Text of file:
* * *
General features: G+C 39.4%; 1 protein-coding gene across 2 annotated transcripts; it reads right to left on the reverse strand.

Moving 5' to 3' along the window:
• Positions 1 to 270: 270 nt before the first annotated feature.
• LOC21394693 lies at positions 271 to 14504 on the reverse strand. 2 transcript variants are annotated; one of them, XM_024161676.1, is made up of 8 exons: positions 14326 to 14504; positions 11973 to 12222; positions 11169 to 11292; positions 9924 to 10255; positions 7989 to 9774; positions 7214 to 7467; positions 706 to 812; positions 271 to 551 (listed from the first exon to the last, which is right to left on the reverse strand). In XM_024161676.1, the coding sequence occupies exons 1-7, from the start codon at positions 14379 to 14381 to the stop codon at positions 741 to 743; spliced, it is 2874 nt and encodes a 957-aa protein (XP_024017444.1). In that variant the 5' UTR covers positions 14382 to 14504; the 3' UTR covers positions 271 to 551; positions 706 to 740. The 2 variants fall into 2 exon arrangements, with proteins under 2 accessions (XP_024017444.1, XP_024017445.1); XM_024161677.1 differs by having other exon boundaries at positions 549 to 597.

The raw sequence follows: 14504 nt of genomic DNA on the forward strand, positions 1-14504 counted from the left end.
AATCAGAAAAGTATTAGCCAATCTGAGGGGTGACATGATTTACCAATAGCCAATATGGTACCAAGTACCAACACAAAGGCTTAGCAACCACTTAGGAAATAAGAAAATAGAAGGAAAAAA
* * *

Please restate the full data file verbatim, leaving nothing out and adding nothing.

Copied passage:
General features: G+C 39.4%; 1 protein-coding gene across 2 annotated transcripts; it reads right to left on the reverse strand.

Moving 5' to 3' along the window:
• Positions 1 to 270: 270 nt before the first annotated feature.
• LOC21394693 lies at positions 271 to 14504 on the reverse strand. 2 transcript variants are annotated; one of them, XM_024161676.1, is made up of 8 exons: positions 14326 to 14504; positions 11973 to 12222; positions 11169 to 11292; positions 9924 to 10255; positions 7989 to 9774; positions 7214 to 7467; positions 706 to 812; positions 271 to 551 (listed from the first exon to the last, which is right to left on the reverse strand). In XM_024161676.1, the coding sequence occupies exons 1-7, from the start codon at positions 14379 to 14381 to the stop codon at positions 741 to 743; spliced, it is 2874 nt and encodes a 957-aa protein (XP_024017444.1). In that variant the 5' UTR covers positions 14382 to 14504; the 3' UTR covers positions 271 to 551; positions 706 to 740. The 2 variants fall into 2 exon arrangements, with proteins under 2 accessions (XP_024017444.1, XP_024017445.1); XM_024161677.1 differs by having other exon boundaries at positions 549 to 597.

The raw sequence follows: 14504 nt of genomic DNA on the forward strand, positions 1-14504 counted from the left end.
AATCAGAAAAGTATTAGCCAATCTGAGGGGTGACATGATTTACCAATAGCCAATATGGTACCAAGTACCAACACAAAGGCTTAGCAACCACTTAGGAAATAAGAAAATAGAAGGAAAAAA